“We were a South Bay and Redondo Beach band, and the only way we could get noticed was by winning a Battle Of the Bands at the Revalaire Club. So we won and they had us backing up the Righteous Brothers or some such shit. So we always had a soft spot for that kind of competition, and we were schizoid enough to want to do many things. We really enjoyed it – it was theatrics
for us.

Battle of the Bands was so much a group effort that it actually started ego problems. ‘Now look guys, we’re gonna write songs and not show our egos to anybody including ourselves. One guy will write a song and bring it to the others and it’ll be by the Turtles.’ But that was a fuck-up technically, like Lennon-McCartney collaborations, We were so together, we were brothers, lots of
huggies – everybody was balling everybody else’s old lady, but it was all right because we were brothers, but then it got to ‘that cocksucker had one more song on the album than me.’

“As far as ‘You Showed Me’ goes, Chip Douglas, who was producing us at the time, was aware of these old Gene Clark dubs because he played with the old Gene Clark group. He sat down and played this song on the pump organ one night and I said, ‘Wow, that’s really great!’ It’s got a moronic simplicity, it’s a naive, innocent thing.

“We had two hits with Chip Douglas, and although he had a good Hollywood sound, a good sound for the Turtles, that wasn’t good enough. We were really out. We had a million producers working with us from time to time. We were managed by a million managers, had every agency in town, and produced by anybody when we felt like it. We did have one thing going for us at White Whale: We’d go to ‘em and say, ‘We wanna sound like this now,’ and they’d say, ‘You can’t, you’re on a streak, you’ve got to keep it going.’ ‘You don’t understand, we’re tired of sounding like that – if we can’t do it the way we want, then we’re not gonna
do it,’ real spoiled, pompous fuckers. Nevertheless, it was the only thing that kept us together.

“We then produced one very bizarre record, ‘Sound Asleep,’ a moderate success, and decided we wanted to produce ourselves, then that idea didn’t appeal to us anymore. Then we said, ‘It’d be really far-out if Ray Davies produced us’ – because I was a big Kinks freak, so were Mark and Jim, and later on John Seiter. We didn’t even know him. I’d met him once. When the Turtles first started
we were playing the Red Velvet. He and a couple other Kinks were in the audience completely looped, they came up and sang with us.

“We were working at a college in St. Johns, Newfoundland. We got his number from Derek Taylor and decided to call him. We asked him to produce us and he agreed. Other than the Kinks we were the only ones he’s ever produced. He came over for two seven- or eight-day sessions and we cut Turtle Soup.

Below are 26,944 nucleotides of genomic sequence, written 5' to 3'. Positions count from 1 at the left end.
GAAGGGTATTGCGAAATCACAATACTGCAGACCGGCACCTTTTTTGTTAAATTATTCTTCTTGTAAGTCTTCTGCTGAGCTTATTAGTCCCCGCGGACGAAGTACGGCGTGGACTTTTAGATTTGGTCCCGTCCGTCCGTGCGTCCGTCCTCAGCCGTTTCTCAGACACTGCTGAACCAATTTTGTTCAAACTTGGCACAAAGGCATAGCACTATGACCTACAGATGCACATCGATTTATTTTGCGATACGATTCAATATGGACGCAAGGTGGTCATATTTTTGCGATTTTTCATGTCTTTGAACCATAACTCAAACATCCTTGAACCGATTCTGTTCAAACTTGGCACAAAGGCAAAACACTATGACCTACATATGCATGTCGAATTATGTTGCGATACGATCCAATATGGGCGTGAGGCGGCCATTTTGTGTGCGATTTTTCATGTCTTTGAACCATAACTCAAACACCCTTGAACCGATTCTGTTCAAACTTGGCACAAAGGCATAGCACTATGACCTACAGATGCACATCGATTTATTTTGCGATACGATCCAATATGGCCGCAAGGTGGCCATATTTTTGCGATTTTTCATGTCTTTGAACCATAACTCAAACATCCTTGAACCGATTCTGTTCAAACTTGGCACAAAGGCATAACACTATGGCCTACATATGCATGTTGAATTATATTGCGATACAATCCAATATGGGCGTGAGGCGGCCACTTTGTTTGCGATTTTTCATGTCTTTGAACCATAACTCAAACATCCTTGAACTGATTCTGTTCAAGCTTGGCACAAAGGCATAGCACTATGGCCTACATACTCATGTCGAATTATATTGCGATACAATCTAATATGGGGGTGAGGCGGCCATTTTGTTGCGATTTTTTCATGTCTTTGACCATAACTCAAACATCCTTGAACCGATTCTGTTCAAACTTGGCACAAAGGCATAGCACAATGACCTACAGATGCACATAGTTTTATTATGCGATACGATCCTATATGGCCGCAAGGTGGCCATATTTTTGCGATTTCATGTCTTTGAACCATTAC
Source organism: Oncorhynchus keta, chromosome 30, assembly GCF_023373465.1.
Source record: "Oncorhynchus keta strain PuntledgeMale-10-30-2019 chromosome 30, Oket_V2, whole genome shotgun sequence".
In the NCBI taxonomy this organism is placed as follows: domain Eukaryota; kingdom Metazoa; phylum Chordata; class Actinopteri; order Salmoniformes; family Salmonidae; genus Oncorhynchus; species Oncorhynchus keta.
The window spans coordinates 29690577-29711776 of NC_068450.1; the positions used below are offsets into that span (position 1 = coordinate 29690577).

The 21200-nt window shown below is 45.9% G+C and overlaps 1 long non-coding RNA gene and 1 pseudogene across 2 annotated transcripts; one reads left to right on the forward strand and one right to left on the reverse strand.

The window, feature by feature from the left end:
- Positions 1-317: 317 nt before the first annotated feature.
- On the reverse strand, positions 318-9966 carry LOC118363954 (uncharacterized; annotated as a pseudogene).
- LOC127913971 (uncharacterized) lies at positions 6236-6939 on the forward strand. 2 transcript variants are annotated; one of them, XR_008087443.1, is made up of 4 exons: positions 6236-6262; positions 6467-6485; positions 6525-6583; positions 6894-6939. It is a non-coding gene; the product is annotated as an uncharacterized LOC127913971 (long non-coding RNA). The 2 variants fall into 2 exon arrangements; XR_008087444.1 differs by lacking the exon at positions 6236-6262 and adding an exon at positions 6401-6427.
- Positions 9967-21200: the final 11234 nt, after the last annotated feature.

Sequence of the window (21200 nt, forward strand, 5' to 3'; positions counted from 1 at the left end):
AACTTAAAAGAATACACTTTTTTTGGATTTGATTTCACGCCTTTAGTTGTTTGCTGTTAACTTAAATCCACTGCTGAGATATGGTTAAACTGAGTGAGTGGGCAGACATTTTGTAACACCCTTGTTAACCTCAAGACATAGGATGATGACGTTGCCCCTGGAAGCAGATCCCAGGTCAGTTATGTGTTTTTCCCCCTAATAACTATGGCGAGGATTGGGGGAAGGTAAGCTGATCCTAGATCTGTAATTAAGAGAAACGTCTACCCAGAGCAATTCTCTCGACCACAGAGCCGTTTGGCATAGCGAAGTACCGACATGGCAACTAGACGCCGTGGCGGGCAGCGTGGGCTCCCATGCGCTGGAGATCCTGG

“It was a weird period in our development because as much as we wanted to work with Ray and as much as we respected him – he did a good job on the album, no doubt about that – we were so together that we really didn’t want him to change anything. He’d do something and we’d say, ‘Ray, why don’t you do it this way, I think it’d sound better,’ Consequently a little of the Davies went out of it and a little of us went into it.”

Around this time the Turtles played at Tricia Nixon’s famous party: “We sniffed cocaine on Abraham Lincoln’s desk – that was the high point of the party. It was very strange; there were different types of people there. There were a lot SDS kids passing out a lot of SDS literature – I don’t know what they were doing there. The Temptations were there and that was enough for me because we got out of it. By the time we went on I didn’t even care where we were.

“When we went on, we were so lewd, as I recall, I’m surprised they let us get away with it. Mark fell off the stage at least six times and there were moments when we just forgot what we were singing – it was neat. They stopped us during the afternoon because they thought we had a bomb with us. They were rummaging through the trap cases and the electric metronome started up – they ripped it apart and jumped up and down on it before they figured out what it was. They put it back together, but it never worked again. Barry Goldwater, Jr. was there and at the time he was real tight with Tricia and everybody was going ‘Heyyyy’ [slyly].

“I’m gonna send Tricia a copy of the Fillmore album and tell her I want her to hear it because we were her favorite group once and I hope we’ll still remain her favorite group. And I’ll sit back and wait for the official word from the White House about some of the bullshit on the album.”

The Turtles broke up as a group during a bout of hassles and lawsuits with their original label, White Whale. “We weren’t having any fun anymore, and one evening everybody came to my house and we said fuck it and we broke up. Al Nichol was going up to the pines and run naked and drop acid. Jim was getting drunk at the Corral. John eventually went with Jerry and Judy [Rosebud].”

So Mark and Howard teamed up with Zappa. After having been in the group a couple months, the Mothers of Invention split for Europe to film Frank’s movie, 200 Motels: “The whole group went over and the bass player was Jeff Simmons who turned out to be a good friend of ours because when we joined the group we were told, ‘Take it easy you guys, Zappa doesn’t dig dope.’ Zappa was paranoid because of his image, dope was taboo! And like any self-respecting rock musician we ignored it completely. We were always just out – just me, Mark, and Jeff.

“Frank had an 18-page outline of the story which he took to UA who liked it. When we got to England we had no idea what the movie was gonna be about except we knew it had six-foot newts, a concentration camp, vacuum cleaners, hair-lips in mime, and Don Preston transformed into a monster, naked chicks – it was gonna be weird. The characters we were acting were ourselves through Frank’s eyes. That was OK in most places, but not Jeff’s.